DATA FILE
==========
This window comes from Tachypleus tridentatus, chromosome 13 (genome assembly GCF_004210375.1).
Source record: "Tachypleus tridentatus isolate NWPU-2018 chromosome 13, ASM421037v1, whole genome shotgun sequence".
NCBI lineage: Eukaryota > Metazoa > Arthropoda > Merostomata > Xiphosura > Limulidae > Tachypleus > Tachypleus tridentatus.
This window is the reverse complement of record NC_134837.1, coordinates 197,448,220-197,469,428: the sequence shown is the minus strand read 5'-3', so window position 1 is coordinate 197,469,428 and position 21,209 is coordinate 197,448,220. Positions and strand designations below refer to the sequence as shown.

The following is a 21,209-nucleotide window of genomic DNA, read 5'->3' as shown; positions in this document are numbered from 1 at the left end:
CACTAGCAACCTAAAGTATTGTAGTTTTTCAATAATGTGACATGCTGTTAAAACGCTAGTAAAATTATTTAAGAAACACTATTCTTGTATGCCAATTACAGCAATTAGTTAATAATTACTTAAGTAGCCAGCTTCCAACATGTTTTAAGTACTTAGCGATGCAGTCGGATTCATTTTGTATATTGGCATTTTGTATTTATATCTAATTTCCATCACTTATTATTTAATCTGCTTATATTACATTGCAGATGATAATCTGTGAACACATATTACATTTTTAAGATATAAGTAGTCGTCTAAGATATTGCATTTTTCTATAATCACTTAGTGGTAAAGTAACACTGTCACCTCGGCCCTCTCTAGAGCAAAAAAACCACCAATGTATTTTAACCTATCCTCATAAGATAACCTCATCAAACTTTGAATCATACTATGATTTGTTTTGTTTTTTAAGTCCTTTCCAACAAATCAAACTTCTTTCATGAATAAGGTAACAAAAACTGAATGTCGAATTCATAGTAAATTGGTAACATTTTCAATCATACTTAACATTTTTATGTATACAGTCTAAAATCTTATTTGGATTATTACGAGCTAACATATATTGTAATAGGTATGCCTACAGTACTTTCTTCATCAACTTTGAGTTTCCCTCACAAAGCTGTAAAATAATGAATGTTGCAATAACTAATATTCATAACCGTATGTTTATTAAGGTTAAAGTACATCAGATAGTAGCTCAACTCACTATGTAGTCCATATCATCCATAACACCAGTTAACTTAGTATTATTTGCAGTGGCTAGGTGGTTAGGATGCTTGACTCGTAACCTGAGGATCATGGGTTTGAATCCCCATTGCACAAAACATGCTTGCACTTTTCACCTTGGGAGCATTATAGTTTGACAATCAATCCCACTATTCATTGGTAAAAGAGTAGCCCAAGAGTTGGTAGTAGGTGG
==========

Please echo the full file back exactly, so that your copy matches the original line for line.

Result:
This window comes from Tachypleus tridentatus, chromosome 13 (genome assembly GCF_004210375.1).
Source record: "Tachypleus tridentatus isolate NWPU-2018 chromosome 13, ASM421037v1, whole genome shotgun sequence".
NCBI lineage: Eukaryota > Metazoa > Arthropoda > Merostomata > Xiphosura > Limulidae > Tachypleus > Tachypleus tridentatus.
This window is the reverse complement of record NC_134837.1, coordinates 197,448,220-197,469,428: the sequence shown is the minus strand read 5'-3', so window position 1 is coordinate 197,469,428 and position 21,209 is coordinate 197,448,220. Positions and strand designations below refer to the sequence as shown.

The following is a 21,209-nucleotide window of genomic DNA, read 5'->3' as shown; positions in this document are numbered from 1 at the left end:
CACTAGCAACCTAAAGTATTGTAGTTTTTCAATAATGTGACATGCTGTTAAAACGCTAGTAAAATTATTTAAGAAACACTATTCTTGTATGCCAATTACAGCAATTAGTTAATAATTACTTAAGTAGCCAGCTTCCAACATGTTTTAAGTACTTAGCGATGCAGTCGGATTCATTTTGTATATTGGCATTTTGTATTTATATCTAATTTCCATCACTTATTATTTAATCTGCTTATATTACATTGCAGATGATAATCTGTGAACACATATTACATTTTTAAGATATAAGTAGTCGTCTAAGATATTGCATTTTTCTATAATCACTTAGTGGTAAAGTAACACTGTCACCTCGGCCCTCTCTAGAGCAAAAAAACCACCAATGTATTTTAACCTATCCTCATAAGATAACCTCATCAAACTTTGAATCATACTATGATTTGTTTTGTTTTTTAAGTCCTTTCCAACAAATCAAACTTCTTTCATGAATAAGGTAACAAAAACTGAATGTCGAATTCATAGTAAATTGGTAACATTTTCAATCATACTTAACATTTTTATGTATACAGTCTAAAATCTTATTTGGATTATTACGAGCTAACATATATTGTAATAGGTATGCCTACAGTACTTTCTTCATCAACTTTGAGTTTCCCTCACAAAGCTGTAAAATAATGAATGTTGCAATAACTAATATTCATAACCGTATGTTTATTAAGGTTAAAGTACATCAGATAGTAGCTCAACTCACTATGTAGTCCATATCATCCATAACACCAGTTAACTTAGTATTATTTGCAGTGGCTAGGTGGTTAGGATGCTTGACTCGTAACCTGAGGATCATGGGTTTGAATCCCCATTGCACAAAACATGCTTGCACTTTTCACCTTGGGAGCATTATAGTTTGACAATCAATCCCACTATTCATTGGTAAAAGAGTAGCCCAAGAGTTGGTAGTAGGTGG